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Jason

Thinking Of Buy-to-let? Do The Sums

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http://business.guardian.co.uk/story/0,,1854607,00.html

Safe as houses? Yields have fallen, interest rates are rising - yet people still think it is a sure bet
If something looks like a bubble and smells like a bubble, there's a good chance it may be a bubble. Figures out last week showed a renewed frenzy of buying in the buy-to-let market, an area of the economy that is flashing warning signs as never before.
The new figures from the Council of Mortgage Lenders were a shock. In the first half of the year, they showed that buy-to-let mortgages jumped by a fifth in value, or a record £17.5bn, a figure that almost matches the amounts paid in City bonuses in the same period. Buy-to-let mortgages now account for 8% of the total, having grown from zero just a few years ago. Were it to go pop, that is a big enough chunk to drag down the whole housing market.

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I was just about to post this myself - beat me to it!

At last, a sensible article. They seem quite rare within the media.

Basically speaking, your monthly rent is now very unlikely to cover your mortgage, even on an interest-only basis. What worries me, though, is that people are not doing these basic sums. You hear people saying: "I am getting a buy-to-let because everyone else is and property always goes up in value."...
Edited by crash-and-burn

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"But a small rise in rents does not alter the fact that the economics of buy-to-let are now very unfavourable, as they have been for some time. At the heart of every investment decision should be a consideration of return, or yield. This is when you divide the price you pay for the investment by the income flow from it. In the case of rental property, you take the purchase price and divide it by the rent. For example, if a property costs £100,000 and you can get £10,000 a year in rent, the yield is 10%.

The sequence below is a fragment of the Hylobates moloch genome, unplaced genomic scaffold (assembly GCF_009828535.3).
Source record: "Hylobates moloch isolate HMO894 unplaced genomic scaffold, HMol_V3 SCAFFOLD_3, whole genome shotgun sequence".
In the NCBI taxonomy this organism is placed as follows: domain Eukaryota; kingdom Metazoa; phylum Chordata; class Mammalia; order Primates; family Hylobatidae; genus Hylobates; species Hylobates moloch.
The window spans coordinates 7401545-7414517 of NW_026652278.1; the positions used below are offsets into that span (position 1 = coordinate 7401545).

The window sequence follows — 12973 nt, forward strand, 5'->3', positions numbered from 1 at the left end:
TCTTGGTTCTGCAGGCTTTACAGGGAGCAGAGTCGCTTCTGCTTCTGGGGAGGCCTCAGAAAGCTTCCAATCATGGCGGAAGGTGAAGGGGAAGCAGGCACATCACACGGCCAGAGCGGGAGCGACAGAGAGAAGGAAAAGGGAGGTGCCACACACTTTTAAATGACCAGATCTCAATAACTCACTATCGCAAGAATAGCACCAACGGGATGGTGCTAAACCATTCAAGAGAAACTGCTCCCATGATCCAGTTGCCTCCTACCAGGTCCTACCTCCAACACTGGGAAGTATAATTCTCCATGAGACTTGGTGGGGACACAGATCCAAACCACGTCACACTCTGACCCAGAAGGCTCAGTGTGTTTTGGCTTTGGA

The main reason that the buy-to-let craze started a few years ago was because rents were high relative to property prices, giving nice fat yields of 10% or more. Now, after years of strong price rises, and some periods where rents fell as new landlords found themselves competing for tenants, the average yield in Britain is down to 5%, with London at 4.5%, according to the Royal Institution of Chartered Surveyors. That is bang in line with interest rates, also known as the cost of capital.
That is a gross yield. Once you deduct running costs, agents' fees and so on, you get to an average net yield of 4%. If you have a month or two without a tenant, your yield in one year could fall to 3% or lower. You also have to pay stamp duty and solicitors' fees on the way into the investment, and capital gains tax, estate agents' fees and more solicitors' fees if and when you sell. All of which eats into your returns."

No sane investor is going to touch BTL. The smart ones bailed in 2003 the suckers will lose their "portfolios" once the downturn picks up just a little more negativity then all hell will break lose in the rush to the exits. In my area its aready begun with large numbers of cheaper BTL-type properties for sale with "no upward chain" designations.